This book is the exact reason that I hate organized religion. I honestly don’t think that I have ever read something so poignant concerning faith and an entire system of beliefs that has left me with such a bad taste in my mouth. Sure, the referral back to God throughout a book can be tolerated, but this novel was in a league entirely of its own.

And I loved every minute of it. I couldn’t put it down and kept reading it much longer than I should have until I finished it; thankfully it’s a short novel at only 213 pages. It’s so heart-wrenching, sickening, disgusting, and absolutely chaotic that I don’t think I’ll ever forget about what’s contained within the pages.

I mean, I know that things like this happen – polygamous communities where things are more than questionable – but reading about it in a novel like this just made my heart wrench in two because I could feel it happening.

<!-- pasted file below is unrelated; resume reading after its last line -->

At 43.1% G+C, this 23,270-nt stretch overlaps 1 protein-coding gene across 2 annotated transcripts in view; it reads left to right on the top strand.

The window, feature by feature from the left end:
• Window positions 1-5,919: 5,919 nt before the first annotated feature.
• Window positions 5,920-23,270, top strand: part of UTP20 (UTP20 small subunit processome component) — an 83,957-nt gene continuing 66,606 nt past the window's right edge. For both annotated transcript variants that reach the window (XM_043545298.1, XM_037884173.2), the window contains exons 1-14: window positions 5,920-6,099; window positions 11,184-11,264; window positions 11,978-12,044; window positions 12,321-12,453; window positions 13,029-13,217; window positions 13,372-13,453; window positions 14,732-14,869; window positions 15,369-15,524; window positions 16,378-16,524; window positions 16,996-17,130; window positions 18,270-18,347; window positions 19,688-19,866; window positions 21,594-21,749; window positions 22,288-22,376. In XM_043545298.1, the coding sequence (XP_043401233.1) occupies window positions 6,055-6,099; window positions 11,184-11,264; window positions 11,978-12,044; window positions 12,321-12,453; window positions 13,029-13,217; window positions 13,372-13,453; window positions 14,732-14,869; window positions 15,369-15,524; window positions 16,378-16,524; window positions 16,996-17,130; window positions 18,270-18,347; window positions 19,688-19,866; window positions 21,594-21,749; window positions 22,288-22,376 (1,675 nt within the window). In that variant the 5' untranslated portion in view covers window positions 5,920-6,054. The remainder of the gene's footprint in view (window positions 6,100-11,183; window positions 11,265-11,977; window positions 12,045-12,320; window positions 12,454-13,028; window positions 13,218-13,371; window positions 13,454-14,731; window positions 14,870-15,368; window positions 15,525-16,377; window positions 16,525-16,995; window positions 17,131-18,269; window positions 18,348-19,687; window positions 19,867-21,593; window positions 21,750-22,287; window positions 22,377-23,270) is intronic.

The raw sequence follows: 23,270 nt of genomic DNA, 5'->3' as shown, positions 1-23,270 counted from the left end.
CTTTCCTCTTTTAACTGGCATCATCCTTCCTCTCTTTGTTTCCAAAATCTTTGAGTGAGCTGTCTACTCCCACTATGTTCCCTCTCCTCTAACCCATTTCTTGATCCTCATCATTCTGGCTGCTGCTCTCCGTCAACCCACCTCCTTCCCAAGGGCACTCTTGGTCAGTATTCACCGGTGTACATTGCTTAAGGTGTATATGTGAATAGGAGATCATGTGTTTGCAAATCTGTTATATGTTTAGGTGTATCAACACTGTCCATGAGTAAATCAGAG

The way that it’s written, the way that the scenes are described and the details that are shared about the characters, make the entire story flow so easily that you can picture yourself from that perspective and looking out into the word. You’re able to see the obvious love that is there but that is blanketed and almost destroyed from the corruption that is enabled to run rampant. I honestly don’t think that I have ever felt so sorry for a character ever in my entire life than I felt for Kyra.

Kyra herself is this amazing character too. She’s so brave and independent: loving, courageous, intelligent, strong, and just plain amazing. She jumps right off the page and into your very being. You are able to feel what she feels and see how she thinks. She is truly a realistic character that you can’t help but want to know.